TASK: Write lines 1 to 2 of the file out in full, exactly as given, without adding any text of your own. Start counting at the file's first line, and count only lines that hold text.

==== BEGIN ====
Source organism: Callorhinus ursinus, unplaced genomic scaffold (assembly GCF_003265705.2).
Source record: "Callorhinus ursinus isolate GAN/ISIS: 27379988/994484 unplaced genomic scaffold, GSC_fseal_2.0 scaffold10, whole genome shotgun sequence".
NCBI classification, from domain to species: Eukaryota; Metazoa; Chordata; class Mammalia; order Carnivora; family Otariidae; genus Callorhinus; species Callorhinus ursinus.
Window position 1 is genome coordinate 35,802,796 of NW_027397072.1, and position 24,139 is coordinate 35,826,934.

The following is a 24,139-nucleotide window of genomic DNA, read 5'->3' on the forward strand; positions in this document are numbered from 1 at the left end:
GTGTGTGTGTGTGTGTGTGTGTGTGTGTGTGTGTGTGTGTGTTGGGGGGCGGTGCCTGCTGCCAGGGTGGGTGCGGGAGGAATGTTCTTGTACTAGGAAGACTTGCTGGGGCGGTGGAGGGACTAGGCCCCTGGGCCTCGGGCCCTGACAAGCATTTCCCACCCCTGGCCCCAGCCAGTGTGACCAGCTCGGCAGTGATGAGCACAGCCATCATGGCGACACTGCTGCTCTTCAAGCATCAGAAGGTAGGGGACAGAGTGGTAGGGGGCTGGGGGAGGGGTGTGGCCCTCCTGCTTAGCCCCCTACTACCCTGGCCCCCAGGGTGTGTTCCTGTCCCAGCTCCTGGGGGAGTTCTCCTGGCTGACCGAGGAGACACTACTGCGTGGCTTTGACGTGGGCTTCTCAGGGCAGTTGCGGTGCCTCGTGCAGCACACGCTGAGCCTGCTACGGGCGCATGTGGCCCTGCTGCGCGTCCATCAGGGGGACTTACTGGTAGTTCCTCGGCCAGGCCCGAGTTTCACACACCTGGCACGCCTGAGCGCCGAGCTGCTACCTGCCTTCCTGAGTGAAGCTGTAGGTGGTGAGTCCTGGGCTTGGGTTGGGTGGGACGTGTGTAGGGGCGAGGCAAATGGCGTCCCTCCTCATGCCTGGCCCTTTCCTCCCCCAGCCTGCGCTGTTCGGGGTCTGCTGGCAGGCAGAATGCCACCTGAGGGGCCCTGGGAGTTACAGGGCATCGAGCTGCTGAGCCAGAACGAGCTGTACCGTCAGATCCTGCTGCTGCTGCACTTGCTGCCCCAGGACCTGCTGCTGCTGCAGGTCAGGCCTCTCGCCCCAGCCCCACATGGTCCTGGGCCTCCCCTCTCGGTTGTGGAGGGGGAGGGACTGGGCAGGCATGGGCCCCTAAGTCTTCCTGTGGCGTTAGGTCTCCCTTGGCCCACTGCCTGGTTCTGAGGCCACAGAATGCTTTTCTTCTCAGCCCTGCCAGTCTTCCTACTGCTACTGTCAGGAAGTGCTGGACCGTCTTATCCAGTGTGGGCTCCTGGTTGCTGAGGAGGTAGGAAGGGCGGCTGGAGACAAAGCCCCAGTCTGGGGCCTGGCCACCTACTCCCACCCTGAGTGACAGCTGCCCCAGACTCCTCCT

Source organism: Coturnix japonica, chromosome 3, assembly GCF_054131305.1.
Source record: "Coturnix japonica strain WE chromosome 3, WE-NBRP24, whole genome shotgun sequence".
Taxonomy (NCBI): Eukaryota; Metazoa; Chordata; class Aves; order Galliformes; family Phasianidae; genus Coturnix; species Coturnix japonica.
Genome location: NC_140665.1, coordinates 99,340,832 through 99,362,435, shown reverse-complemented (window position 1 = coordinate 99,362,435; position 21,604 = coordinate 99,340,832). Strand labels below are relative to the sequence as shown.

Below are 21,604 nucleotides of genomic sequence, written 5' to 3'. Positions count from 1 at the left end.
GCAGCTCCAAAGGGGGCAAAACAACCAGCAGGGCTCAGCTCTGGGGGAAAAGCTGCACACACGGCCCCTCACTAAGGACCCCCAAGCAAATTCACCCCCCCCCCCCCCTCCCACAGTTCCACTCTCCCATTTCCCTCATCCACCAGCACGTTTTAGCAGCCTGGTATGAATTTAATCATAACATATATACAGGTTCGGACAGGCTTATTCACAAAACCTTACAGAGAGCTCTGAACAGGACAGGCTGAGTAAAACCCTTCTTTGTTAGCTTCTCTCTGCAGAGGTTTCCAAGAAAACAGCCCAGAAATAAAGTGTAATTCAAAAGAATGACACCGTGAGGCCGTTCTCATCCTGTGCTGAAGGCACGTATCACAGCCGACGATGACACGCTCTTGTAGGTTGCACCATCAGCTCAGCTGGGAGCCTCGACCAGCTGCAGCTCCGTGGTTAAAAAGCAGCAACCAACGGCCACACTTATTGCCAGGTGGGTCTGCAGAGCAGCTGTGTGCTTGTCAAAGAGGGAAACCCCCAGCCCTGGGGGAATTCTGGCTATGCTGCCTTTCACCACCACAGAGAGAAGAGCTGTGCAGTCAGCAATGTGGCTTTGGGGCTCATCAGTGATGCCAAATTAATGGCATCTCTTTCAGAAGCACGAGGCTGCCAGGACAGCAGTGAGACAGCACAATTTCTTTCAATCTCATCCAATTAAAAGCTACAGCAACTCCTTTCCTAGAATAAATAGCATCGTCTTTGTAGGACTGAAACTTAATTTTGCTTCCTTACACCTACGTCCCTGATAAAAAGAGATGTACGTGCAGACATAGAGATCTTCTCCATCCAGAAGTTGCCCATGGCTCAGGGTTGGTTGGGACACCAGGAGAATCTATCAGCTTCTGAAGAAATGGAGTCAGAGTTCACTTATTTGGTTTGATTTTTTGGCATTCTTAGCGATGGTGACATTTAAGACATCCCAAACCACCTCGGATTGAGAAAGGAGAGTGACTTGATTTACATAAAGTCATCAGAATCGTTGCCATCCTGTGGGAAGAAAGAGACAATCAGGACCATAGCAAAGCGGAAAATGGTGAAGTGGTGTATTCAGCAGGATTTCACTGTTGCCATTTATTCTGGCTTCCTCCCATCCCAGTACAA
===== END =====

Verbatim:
Source organism: Callorhinus ursinus, unplaced genomic scaffold (assembly GCF_003265705.2).
Source record: "Callorhinus ursinus isolate GAN/ISIS: 27379988/994484 unplaced genomic scaffold, GSC_fseal_2.0 scaffold10, whole genome shotgun sequence".